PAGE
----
The first record of a bagel is in Krakow, Poland in 1610. A document issued by the Jewish elders of Krakow, with instructions on various aspects of Jewish life, included the recommendation to give “beygls” to women after childbirth. It was part of a section on how to properly celebrate the birth of a boy.
Historic picture shows the different expressions of six polish civilians moments before death by firing squad, 1939.
This group of men show a wide range of emotions: the first from the left looks anguished, the next one looks defiant, the last one looks resigned… but the man third from the left is smiling at his executioners. He knows he is sure to die as others had been executed before him, but he faces his end with a smile.
On September 3, 1939, two days after the start of the German invasion of Poland, a series of killings occurred in and around the Polish town of Bydgoszcz (German: Bromberg), where a sizable German minority lived. These killings were termed ‘Bloody Sunday’.
The Nazis exploited the deaths as grounds for a massacre of Polish inhabitants after the Wehrmacht captured the town. In an act of retaliation for the killings on Bloody Sunday, a number of Polish civilians were executed by German military units of the Einsatzgruppen, Waffen SS, and Wehrmacht.
Approximately 4,500 years ago, the dismembered remains of a Neolithic man and small child were buried together, in southeastern Poland. With them was buried a complete bear’s paw. It is quite unusual, as domesticated animals were the usual Neolithic burial companions in this part of Europe.
Traces of fire and a single cattle bone have also been found at the entrance to the burial niche, where the bear’s paw was uncovered. The artifacts in combination have led archaeologists to suggest that the bear’s paw was used for some sort of ritual at the burial’s entrance.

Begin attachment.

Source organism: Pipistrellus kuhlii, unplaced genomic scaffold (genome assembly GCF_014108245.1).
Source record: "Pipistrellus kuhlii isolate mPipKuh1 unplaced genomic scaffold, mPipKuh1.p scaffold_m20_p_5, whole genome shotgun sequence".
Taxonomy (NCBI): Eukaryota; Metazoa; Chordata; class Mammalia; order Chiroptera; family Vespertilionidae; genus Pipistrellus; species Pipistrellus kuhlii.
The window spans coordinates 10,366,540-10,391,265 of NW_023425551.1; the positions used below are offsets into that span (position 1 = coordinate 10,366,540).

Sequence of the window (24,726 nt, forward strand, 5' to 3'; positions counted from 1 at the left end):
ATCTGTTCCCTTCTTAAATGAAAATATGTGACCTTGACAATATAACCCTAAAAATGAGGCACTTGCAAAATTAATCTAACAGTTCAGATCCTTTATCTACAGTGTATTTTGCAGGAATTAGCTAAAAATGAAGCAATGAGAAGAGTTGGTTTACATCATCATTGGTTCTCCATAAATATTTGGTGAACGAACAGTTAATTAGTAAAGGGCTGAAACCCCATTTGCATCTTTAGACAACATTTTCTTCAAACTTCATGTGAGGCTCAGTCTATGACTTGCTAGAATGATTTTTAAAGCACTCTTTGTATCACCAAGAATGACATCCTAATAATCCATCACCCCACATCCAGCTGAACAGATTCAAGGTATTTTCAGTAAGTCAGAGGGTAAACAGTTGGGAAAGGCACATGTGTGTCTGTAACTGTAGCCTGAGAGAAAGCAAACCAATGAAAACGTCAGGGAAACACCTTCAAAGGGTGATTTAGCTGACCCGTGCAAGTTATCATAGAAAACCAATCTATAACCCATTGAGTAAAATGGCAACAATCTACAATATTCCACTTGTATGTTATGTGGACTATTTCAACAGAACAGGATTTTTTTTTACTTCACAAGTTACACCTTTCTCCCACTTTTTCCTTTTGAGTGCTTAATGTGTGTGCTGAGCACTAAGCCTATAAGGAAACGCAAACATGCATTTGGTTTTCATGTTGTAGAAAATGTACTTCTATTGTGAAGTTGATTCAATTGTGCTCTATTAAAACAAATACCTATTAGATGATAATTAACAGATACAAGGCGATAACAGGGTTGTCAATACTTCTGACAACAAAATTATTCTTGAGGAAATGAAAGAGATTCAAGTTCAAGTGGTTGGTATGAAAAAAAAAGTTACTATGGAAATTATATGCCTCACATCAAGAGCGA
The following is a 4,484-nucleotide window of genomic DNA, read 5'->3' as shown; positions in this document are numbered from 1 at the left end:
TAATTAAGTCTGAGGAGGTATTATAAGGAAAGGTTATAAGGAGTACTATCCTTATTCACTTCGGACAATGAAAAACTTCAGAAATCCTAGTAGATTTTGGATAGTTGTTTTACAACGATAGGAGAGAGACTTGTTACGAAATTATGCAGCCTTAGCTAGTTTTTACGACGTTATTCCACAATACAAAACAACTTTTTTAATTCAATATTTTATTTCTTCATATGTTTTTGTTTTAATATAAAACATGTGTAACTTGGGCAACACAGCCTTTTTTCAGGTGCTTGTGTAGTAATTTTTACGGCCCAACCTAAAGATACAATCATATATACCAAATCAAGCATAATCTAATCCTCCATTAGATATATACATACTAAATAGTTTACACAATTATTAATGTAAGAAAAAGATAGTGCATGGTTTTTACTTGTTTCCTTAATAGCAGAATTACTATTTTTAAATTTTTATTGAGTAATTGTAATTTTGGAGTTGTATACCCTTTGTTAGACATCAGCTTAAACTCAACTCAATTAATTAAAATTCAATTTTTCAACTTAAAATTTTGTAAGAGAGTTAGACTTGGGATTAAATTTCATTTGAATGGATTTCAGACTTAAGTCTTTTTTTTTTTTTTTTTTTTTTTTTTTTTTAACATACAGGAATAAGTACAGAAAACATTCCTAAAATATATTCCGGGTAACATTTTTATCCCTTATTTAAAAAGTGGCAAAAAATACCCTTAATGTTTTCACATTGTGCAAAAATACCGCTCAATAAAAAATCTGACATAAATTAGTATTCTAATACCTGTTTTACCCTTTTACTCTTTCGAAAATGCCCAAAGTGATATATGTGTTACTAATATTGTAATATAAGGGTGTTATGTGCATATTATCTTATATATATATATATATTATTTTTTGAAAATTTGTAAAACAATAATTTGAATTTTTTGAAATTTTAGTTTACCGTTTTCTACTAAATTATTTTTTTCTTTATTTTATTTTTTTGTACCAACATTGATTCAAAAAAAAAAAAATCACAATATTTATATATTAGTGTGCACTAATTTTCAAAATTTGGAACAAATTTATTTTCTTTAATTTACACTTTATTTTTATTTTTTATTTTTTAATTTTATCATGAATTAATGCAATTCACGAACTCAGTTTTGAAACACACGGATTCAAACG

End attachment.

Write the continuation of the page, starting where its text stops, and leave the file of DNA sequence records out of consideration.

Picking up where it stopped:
Secretly photographing the Holocaust: Rare photos taken by a Jewish photographer that show daily life in the Lodz ghetto.
44 fascinating pics that document everyday life of Poland in 1970.
SS, Wehrmacht and Soviet soldiers meet at the town of Brest in Poland September 1939
Poles sentenced to death without trial face the firing squad in Nazi-occupied Poland, 1939
During World War II, partisan groups arose in the forests of eastern Europe. Often small bands, they were desperate people who hoped that by retreating to the forests and keeping their numbers small, they could survive Nazi occupation and potentially use guerrilla warfare to help weaken the Nazis in their area. Most were not Jewish. Most were locals who wanted to resist the occupation of their homelands.
Some number of the groups were Jewish, however. There were many reasons separate Jewish partisan groups arose, but one notable reason was antisemitism. Jews in non-Jewish partisan groups often hid their religion for fear of their countrymen turning on them.
Norman Salsitz, for example, used seven non-Jewish identities while fighting the Nazis in two partisan groups. At the second and larger one, the AK Polish Underground, a command was given to seek out and kill Jews being hidden on a farm. The AK Polish Underground took time from fighting Nazis to kill Jews hiding from the Nazis. Let that sink in. Norman Salsitz volunteered for the mission, killing the Poles who had been sent with him and rescuing the Jews in hiding. He then returned to his first partisan group, which was smaller and less effective, but which did not ask him to murder Jews.